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The key architectural components are described below, grouped into key functions
The natural interaction subsystem is responsible for providing both raw and processed data to the application. Data includes:
- Head tracking information, including data processed through a predictive tracker algorithm. Raw data is typically read from a 6 sensor or 9-sensor tracker. Different tracker architectures are supported. Data includes angular position (yaw/pitch/roll), velocity and acceleration, as well as linear (x/y/z) position, velocity and acceleration.
- Hand, object and marker tracking information. High-speed hardware analyzes signals coming from multiple cameras to detect and locate hands as viewed from the user’s perspective. The exact instantaneous tracking area is determined by the number and placement of the cameras, as well as their particular specifications. Since the tracking moves with the user, tracking area is limitless. The raw data includes X,Y,Z location and orientation as seen from the user’s viewpoint. This data is also be processed through predictive tracking algorithms.
- Combined data: by combining both head and hand tracking information, hand and object location are also be provided in the world coordinate system.
- Gesture analysis. A gesture engine combines head and hand data to detect and report gestures which drive user interface.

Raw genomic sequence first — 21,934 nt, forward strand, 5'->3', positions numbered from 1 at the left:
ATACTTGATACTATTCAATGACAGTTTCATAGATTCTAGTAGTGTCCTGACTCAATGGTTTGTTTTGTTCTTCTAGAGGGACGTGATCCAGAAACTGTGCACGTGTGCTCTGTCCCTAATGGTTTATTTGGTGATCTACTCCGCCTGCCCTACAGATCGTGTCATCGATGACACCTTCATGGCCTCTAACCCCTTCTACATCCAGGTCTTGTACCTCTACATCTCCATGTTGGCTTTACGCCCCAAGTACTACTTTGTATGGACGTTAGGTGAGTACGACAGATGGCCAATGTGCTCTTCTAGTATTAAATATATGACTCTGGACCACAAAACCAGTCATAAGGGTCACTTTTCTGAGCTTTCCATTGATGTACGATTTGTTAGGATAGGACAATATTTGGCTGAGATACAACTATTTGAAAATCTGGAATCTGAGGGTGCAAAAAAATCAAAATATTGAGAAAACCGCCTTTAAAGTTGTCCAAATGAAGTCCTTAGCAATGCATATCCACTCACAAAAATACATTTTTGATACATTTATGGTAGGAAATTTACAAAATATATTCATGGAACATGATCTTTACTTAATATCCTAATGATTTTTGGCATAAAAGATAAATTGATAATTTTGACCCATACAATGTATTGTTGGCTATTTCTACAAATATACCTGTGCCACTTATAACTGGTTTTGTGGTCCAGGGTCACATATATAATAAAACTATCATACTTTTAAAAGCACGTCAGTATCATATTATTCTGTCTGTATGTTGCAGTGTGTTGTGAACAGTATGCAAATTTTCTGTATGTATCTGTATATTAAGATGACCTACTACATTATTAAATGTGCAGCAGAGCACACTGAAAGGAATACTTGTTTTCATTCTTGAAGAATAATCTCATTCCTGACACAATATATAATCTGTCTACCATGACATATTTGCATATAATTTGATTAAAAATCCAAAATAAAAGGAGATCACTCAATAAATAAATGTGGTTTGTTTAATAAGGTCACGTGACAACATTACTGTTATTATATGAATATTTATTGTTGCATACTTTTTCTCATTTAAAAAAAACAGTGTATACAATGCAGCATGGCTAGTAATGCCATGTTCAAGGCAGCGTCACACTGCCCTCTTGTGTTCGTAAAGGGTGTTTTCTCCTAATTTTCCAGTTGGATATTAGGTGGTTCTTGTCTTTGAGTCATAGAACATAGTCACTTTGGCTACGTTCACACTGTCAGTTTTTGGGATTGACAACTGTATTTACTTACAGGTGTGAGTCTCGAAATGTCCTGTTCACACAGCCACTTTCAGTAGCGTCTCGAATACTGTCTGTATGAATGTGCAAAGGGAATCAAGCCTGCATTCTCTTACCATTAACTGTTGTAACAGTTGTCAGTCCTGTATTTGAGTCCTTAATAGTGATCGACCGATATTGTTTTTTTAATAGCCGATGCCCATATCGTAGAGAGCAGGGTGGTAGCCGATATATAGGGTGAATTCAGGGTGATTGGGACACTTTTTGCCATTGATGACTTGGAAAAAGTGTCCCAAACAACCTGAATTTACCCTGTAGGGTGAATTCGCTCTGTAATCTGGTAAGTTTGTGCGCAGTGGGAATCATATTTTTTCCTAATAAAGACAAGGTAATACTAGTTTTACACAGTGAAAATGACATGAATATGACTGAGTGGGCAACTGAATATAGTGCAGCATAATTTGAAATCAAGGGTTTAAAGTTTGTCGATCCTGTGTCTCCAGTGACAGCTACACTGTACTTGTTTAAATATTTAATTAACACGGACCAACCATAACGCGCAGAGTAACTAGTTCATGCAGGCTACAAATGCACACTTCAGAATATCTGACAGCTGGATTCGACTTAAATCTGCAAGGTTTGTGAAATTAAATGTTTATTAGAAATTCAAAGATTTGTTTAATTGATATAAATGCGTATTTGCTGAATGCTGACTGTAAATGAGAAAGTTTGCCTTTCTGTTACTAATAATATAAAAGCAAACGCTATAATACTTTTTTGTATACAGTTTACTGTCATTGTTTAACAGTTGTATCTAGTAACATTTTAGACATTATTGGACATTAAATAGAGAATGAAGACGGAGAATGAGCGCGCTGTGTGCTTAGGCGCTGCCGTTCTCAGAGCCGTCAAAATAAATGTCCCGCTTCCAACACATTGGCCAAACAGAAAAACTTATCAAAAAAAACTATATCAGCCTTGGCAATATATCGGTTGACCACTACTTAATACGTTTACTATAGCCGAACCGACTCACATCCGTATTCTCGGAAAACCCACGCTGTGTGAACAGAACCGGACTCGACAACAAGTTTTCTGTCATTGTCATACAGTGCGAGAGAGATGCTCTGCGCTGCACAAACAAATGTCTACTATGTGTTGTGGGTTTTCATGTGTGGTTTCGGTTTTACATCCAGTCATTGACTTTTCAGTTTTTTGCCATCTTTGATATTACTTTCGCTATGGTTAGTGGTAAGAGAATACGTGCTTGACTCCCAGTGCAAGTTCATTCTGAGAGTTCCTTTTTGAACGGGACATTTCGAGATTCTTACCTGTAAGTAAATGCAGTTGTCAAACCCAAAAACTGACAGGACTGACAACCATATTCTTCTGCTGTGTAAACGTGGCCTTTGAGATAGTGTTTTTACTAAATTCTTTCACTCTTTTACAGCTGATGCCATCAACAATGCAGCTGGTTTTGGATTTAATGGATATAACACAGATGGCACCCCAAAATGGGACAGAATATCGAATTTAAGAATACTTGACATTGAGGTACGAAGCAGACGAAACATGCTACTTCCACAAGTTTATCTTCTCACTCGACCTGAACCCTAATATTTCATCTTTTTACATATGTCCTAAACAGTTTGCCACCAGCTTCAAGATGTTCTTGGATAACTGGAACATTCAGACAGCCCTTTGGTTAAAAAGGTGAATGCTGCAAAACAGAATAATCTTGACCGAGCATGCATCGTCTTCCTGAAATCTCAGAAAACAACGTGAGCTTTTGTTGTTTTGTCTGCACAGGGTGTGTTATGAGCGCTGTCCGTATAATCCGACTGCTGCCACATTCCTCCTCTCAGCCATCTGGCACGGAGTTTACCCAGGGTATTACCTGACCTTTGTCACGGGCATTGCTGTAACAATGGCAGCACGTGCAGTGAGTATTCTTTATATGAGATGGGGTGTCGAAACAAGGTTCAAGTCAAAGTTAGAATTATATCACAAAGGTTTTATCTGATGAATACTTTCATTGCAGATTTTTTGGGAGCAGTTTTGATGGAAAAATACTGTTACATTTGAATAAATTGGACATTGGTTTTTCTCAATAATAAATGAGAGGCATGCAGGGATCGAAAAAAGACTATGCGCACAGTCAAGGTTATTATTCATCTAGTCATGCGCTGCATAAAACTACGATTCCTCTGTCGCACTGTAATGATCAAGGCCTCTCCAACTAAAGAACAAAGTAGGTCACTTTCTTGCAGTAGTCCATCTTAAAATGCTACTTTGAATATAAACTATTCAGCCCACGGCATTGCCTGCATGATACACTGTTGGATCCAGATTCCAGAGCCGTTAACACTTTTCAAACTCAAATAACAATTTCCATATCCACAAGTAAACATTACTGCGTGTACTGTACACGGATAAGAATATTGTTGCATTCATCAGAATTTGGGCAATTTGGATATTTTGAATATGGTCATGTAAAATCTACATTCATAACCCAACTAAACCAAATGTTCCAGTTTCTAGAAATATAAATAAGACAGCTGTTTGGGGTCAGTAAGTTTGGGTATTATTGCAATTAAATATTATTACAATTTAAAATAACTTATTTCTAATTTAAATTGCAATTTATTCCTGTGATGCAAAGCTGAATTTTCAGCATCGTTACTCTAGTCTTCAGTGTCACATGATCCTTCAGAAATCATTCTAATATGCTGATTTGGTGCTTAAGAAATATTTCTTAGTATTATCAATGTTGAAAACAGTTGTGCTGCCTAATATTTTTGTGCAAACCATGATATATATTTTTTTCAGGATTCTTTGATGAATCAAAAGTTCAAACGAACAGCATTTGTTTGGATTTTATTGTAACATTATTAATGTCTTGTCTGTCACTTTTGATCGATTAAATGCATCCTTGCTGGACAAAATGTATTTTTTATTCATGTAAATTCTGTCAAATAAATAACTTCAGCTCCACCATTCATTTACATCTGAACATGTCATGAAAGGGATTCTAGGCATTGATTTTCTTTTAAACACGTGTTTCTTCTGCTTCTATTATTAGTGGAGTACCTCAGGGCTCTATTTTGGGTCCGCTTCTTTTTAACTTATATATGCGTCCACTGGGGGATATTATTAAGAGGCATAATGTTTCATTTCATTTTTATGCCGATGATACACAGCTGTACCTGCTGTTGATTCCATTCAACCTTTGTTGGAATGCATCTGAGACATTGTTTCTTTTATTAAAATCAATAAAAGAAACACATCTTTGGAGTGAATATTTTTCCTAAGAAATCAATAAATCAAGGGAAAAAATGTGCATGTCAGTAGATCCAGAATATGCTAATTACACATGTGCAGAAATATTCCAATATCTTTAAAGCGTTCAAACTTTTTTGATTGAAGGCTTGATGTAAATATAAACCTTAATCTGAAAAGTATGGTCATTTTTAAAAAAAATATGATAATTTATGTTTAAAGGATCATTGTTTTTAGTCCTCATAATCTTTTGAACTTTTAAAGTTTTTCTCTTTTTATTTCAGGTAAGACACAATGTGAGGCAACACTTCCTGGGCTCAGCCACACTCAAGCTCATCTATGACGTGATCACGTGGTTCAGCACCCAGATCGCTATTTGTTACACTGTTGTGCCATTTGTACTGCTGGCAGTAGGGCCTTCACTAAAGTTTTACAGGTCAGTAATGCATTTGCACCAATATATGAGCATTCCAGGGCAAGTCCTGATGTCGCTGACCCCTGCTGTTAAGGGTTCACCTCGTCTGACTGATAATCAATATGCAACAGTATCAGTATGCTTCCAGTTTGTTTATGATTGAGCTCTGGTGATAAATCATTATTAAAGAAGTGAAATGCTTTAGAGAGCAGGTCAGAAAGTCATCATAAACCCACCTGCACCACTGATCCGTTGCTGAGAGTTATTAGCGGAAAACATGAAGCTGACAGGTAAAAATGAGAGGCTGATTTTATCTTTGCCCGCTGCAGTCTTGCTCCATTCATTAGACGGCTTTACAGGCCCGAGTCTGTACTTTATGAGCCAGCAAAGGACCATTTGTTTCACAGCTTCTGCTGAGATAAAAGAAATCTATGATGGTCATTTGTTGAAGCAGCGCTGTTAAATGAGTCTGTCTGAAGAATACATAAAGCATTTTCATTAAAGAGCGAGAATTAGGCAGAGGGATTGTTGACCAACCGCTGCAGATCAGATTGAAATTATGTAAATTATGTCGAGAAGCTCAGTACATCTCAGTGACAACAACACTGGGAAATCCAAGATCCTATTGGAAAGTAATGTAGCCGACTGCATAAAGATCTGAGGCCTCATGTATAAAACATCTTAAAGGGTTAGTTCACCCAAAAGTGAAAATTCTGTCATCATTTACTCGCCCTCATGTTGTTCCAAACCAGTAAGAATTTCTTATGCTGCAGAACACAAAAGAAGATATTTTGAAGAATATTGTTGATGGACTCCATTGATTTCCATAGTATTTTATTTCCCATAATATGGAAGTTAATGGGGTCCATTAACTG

The video management subsystem is responsible for real-time video processing that is required for optimal display on the specific micro-displays and optics selected for the SmartGoggles. This includes:
- Detection of video resolutions.
- Scaling of incoming video to fit displays.
- Processing of side-by-side video signals to make them suitable for stereo viewing.
- Color matching between displays.
- Contrast, brightness and gamma controls.
- Distortion correction to allow lower-cost optics to be used while still producing high-quality results.
- Electrical driving of the actual micro displays
- Noise reduction
The application processor executes the following:
- An operating system. In the reference design, this is an Android 4.0 build, but other versions of Android or other operating systems such as Windows Embedded are supported.
- libSensics – an application library that manages the various hardware components and provides application developers with full access to SmartGoggle capabilities
- If required, application-specific software such as voice or face recognition
- The actual application: a game, a simulator, a media player, etc.
SmartGoggles are designed to be portable and thus battery-operated. While several power management schemes are possible, the reference design includes a pair of rechargeable batteries that can be recharged inside or outside the SmartGoggles. A hot swap capability allows replacing one battery while the unit continues to be powered from the other.
Connectivity and expansion
SmartGoggles are designed to be expandable and to be connected to the outside world. This is why the reference design includes:
- WiFi for connecting to networks such as the Internet or to other devices
- Bluetooth for local peripherals or to be paired with phones and tablets
- Accessible SD card
- External HDMI input for those instances where video comes from outside the goggles
- High-definition cameras to support augmented reality, face recognition and more
- and more…